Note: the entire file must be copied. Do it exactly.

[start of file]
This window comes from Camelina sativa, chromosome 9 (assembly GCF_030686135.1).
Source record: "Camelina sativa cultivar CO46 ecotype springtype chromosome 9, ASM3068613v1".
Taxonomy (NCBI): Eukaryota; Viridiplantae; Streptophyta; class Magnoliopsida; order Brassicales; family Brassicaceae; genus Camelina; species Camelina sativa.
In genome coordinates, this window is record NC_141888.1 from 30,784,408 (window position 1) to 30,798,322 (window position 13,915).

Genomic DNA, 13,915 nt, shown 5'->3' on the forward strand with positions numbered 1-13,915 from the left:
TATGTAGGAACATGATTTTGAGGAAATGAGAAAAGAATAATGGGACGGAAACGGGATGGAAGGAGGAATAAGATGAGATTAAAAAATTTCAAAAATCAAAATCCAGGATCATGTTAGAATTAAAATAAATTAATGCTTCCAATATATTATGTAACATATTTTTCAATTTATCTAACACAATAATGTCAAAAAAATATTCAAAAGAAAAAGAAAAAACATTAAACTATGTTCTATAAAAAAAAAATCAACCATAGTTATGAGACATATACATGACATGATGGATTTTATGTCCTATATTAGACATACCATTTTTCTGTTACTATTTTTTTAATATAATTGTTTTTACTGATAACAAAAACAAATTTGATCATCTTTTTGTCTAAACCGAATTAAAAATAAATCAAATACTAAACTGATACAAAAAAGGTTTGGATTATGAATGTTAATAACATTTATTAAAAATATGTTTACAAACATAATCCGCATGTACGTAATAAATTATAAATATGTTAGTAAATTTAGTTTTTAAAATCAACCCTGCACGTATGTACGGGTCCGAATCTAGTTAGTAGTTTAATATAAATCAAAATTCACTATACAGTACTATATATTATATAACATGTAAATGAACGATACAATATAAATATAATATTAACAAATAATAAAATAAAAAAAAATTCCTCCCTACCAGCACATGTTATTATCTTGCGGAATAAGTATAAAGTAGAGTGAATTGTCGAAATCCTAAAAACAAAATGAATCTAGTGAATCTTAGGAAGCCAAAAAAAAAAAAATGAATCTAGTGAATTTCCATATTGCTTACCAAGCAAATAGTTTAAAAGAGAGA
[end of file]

This window comes from Camelina sativa, chromosome 9 (assembly GCF_030686135.1).
Source record: "Camelina sativa cultivar CO46 ecotype springtype chromosome 9, ASM3068613v1".
Taxonomy (NCBI): Eukaryota; Viridiplantae; Streptophyta; class Magnoliopsida; order Brassicales; family Brassicaceae; genus Camelina; species Camelina sativa.
In genome coordinates, this window is record NC_141888.1 from 30,784,408 (window position 1) to 30,798,322 (window position 13,915).

Genomic DNA, 13,915 nt, shown 5'->3' on the forward strand with positions numbered 1-13,915 from the left:
TATGTAGGAACATGATTTTGAGGAAATGAGAAAAGAATAATGGGACGGAAACGGGATGGAAGGAGGAATAAGATGAGATTAAAAAATTTCAAAAATCAAAATCCAGGATCATGTTAGAATTAAAATAAATTAATGCTTCCAATATATTATGTAACATATTTTTCAATTTATCTAACACAATAATGTCAAAAAAATATTCAAAAGAAAAAGAAAAAACATTAAACTATGTTCTATAAAAAAAAAATCAACCATAGTTATGAGACATATACATGACATGATGGATTTTATGTCCTATATTAGACATACCATTTTTCTGTTACTATTTTTTTAATATAATTGTTTTTACTGATAACAAAAACAAATTTGATCATCTTTTTGTCTAAACCGAATTAAAAATAAATCAAATACTAAACTGATACAAAAAAGGTTTGGATTATGAATGTTAATAACATTTATTAAAAATATGTTTACAAACATAATCCGCATGTACGTAATAAATTATAAATATGTTAGTAAATTTAGTTTTTAAAATCAACCCTGCACGTATGTACGGGTCCGAATCTAGTTAGTAGTTTAATATAAATCAAAATTCACTATACAGTACTATATATTATATAACATGTAAATGAACGATACAATATAAATATAATATTAACAAATAATAAAATAAAAAAAAATTCCTCCCTACCAGCACATGTTATTATCTTGCGGAATAAGTATAAAGTAGAGTGAATTGTCGAAATCCTAAAAACAAAATGAATCTAGTGAATCTTAGGAAGCCAAAAAAAAAAAAATGAATCTAGTGAATTTCCATATTGCTTACCAAGCAAATAGTTTAAAAGAGAGA